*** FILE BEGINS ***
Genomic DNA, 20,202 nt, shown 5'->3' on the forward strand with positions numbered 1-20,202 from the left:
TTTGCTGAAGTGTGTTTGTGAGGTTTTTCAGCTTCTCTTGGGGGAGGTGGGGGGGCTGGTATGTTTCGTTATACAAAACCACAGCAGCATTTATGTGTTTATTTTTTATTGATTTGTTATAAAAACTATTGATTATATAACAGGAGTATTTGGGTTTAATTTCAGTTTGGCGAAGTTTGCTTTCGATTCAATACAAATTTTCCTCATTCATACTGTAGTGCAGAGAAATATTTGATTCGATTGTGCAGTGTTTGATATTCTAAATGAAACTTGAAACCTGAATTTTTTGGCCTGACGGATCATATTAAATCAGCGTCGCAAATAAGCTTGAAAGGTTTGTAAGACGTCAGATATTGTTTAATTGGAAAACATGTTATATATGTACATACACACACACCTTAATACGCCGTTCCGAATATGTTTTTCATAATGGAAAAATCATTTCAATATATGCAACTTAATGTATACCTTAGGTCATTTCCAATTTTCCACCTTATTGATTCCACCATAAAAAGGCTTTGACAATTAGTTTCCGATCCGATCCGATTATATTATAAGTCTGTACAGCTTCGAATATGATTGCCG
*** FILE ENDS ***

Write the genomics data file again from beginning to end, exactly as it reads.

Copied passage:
Genomic DNA, 20,202 nt, shown 5'->3' on the forward strand with positions numbered 1-20,202 from the left:
TTTGCTGAAGTGTGTTTGTGAGGTTTTTCAGCTTCTCTTGGGGGAGGTGGGGGGGCTGGTATGTTTCGTTATACAAAACCACAGCAGCATTTATGTGTTTATTTTTTATTGATTTGTTATAAAAACTATTGATTATATAACAGGAGTATTTGGGTTTAATTTCAGTTTGGCGAAGTTTGCTTTCGATTCAATACAAATTTTCCTCATTCATACTGTAGTGCAGAGAAATATTTGATTCGATTGTGCAGTGTTTGATATTCTAAATGAAACTTGAAACCTGAATTTTTTGGCCTGACGGATCATATTAAATCAGCGTCGCAAATAAGCTTGAAAGGTTTGTAAGACGTCAGATATTGTTTAATTGGAAAACATGTTATATATGTACATACACACACACCTTAATACGCCGTTCCGAATATGTTTTTCATAATGGAAAAATCATTTCAATATATGCAACTTAATGTATACCTTAGGTCATTTCCAATTTTCCACCTTATTGATTCCACCATAAAAAGGCTTTGACAATTAGTTTCCGATCCGATCCGATTATATTATAAGTCTGTACAGCTTCGAATATGATTGCCG